PERSONAL: Female. Education: Middlebury College, B.A., 1988; University of Michigan, M.F.A., 1991.
ADDRESSES: Home—North Carolina. Offıce—Department of Creative Writing, University of North Carolina at Wilmington, 601 S. College Rd., Wilmington, NC 28403. E-mail—[email protected]
CAREER: University of North Carolina at Wilmington, assistant professor of creative writing.
AWARDS, HONORS: Mary Roberts Rinehart Award for Emerging Writers; Barnes & Noble Discover Great New Writers Award, 2004; fellowships from Fine Arts Work Center (Provincetown, MA), Wisconsin Institute for Creative Writing, American Antiquarian Society, and National Endowment for the Arts.
Bandit Letters, New Issues Press (Kalamazoo, MI), 2001.
Red House: Being a Mostly Accurate Account of NewEngland's Oldest Continuously Lived-in House, Viking (New York, NY), 2004.
Contributor of poetry and articles to periodicals, including Kenyon Review, Paris Review, Yankee, and Boulevard.
WORK IN PROGRESS: A nonfiction book about Tibetan Buddhism and its teachers.
SIDELIGHTS: Sarah Messer's Red House: Being a Mostly Accurate Account of New England's Oldest Continuously Lived-in House grew from her work restoring old houses, first with her father and later with a sister and brother-in-law. In 1965 Messer's father bought Red House, a New England home that had been in the same family for nine generations. Messer's book records not only her own experiences of growing up in the ancient home, but also the history of the Hatch family, who owned the property from 1647 until 1965. To quote Kristen Paulson in the Boston Globe, Messer "chronicles both families' tenancies in alternating chapters, switching between Messer remembrances and tales of the Hatches that are rife with South Shore history."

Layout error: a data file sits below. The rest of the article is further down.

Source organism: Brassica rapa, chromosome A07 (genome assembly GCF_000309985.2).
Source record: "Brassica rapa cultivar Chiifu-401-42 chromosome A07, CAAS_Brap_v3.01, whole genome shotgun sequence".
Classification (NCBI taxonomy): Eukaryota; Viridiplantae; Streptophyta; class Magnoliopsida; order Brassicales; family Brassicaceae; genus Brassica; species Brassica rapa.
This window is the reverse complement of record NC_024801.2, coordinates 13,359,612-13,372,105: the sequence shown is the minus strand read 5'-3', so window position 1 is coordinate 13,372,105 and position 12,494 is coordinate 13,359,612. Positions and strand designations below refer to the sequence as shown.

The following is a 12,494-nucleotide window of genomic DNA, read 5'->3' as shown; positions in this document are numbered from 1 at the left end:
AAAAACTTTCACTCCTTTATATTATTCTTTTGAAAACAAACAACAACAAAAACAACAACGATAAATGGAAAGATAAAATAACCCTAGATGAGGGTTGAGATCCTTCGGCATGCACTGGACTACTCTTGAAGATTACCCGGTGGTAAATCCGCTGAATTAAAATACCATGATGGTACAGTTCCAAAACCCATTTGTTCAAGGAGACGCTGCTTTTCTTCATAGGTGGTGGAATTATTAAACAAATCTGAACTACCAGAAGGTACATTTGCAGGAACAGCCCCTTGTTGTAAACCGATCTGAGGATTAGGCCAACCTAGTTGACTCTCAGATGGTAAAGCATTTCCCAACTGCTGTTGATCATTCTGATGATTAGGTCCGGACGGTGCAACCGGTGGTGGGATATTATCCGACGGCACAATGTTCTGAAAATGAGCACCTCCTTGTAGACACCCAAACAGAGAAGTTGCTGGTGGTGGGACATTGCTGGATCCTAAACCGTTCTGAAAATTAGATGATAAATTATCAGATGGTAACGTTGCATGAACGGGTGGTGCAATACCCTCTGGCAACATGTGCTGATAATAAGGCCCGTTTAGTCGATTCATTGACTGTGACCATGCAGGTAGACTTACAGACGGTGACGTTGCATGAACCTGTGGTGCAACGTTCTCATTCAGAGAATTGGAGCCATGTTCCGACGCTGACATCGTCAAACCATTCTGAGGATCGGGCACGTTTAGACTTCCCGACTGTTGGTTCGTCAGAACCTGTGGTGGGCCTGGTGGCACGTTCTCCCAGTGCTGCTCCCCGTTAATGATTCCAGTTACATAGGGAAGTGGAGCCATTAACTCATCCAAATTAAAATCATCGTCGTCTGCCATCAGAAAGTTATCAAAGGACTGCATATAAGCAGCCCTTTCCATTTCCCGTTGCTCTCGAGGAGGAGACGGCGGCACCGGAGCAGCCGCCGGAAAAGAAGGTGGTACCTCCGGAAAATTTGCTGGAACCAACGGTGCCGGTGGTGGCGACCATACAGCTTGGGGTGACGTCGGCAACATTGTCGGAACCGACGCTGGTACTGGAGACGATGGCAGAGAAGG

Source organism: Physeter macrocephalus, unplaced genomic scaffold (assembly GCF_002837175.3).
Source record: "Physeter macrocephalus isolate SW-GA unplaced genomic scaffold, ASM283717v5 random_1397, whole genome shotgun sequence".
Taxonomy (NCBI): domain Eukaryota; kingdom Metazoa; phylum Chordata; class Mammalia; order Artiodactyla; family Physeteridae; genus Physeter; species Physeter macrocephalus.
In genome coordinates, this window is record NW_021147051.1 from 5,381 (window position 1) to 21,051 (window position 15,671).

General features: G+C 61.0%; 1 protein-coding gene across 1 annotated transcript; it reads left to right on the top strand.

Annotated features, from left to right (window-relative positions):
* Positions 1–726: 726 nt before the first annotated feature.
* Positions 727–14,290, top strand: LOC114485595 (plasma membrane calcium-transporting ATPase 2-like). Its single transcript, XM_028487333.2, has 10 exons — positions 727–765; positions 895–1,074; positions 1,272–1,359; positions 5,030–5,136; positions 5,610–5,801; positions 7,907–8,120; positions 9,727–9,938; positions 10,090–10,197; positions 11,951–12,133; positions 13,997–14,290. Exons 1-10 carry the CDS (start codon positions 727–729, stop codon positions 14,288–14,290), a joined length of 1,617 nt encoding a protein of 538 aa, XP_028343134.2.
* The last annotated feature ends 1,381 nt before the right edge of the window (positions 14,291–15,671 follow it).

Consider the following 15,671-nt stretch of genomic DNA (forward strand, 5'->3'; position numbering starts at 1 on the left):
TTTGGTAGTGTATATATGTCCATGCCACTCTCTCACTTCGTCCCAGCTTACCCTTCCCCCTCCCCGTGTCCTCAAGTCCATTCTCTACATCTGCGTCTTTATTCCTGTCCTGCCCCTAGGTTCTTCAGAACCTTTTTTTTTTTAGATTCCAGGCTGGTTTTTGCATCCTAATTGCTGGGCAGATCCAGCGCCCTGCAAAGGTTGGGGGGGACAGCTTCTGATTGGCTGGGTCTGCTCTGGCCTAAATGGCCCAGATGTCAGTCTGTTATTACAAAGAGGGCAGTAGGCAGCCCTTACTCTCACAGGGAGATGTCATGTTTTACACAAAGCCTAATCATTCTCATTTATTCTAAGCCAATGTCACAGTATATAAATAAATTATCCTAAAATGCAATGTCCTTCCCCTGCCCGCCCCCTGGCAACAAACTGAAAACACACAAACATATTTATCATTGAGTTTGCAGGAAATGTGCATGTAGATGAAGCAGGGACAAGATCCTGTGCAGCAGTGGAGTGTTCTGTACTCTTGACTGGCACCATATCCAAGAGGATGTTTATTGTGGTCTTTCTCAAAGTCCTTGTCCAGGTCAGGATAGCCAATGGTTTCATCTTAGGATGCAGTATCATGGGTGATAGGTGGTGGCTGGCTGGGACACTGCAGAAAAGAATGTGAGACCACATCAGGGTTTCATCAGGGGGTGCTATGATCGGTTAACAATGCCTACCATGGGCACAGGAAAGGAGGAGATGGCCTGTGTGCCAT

Red House grew from an article Messer wrote about its restoration and its quirky former inhabitants for Yankee magazine. In a Booklist review of the work, Alan Moores credited Messer with "a poet's ear, an architect's eye," and an "historian's attention to detail." The same critic described Red House as "an important historical document." A Kirkus Reviews contributor liked Messer's "handsome voice" in the chronicle, calling the book "another revitalizing breath to sustain the Red House." In Publishers Weekly, a correspondent concluded that the author "gives readers a great sense of the power of a house to pull and shape its inhabitants."
BIOGRAPHICAL AND CRITICAL SOURCES:
Booklist, May 15, 2004, Alan Moores, review of RedHouse, p. 1595.
Boston Globe, July 22, 2004, Kristen Paulson, "Two-Family Housemessers Have Lived in Marshfield Manse Thirty-nine Years; The Previous Family Stayed 318,"p. H1.
Kirkus Reviews, April 1, 2004, review of Red House, p. 315.
Publishers Weekly, May 3, 2004, review of Red House, p. 181.
Virginia Quarterly Review, fall, 2004, review of RedHouse, p. 288.
University of North Carolina—Wilmington Web site,http://www.uncw.edu/ (December 16, 2004), "Sarah Messer."*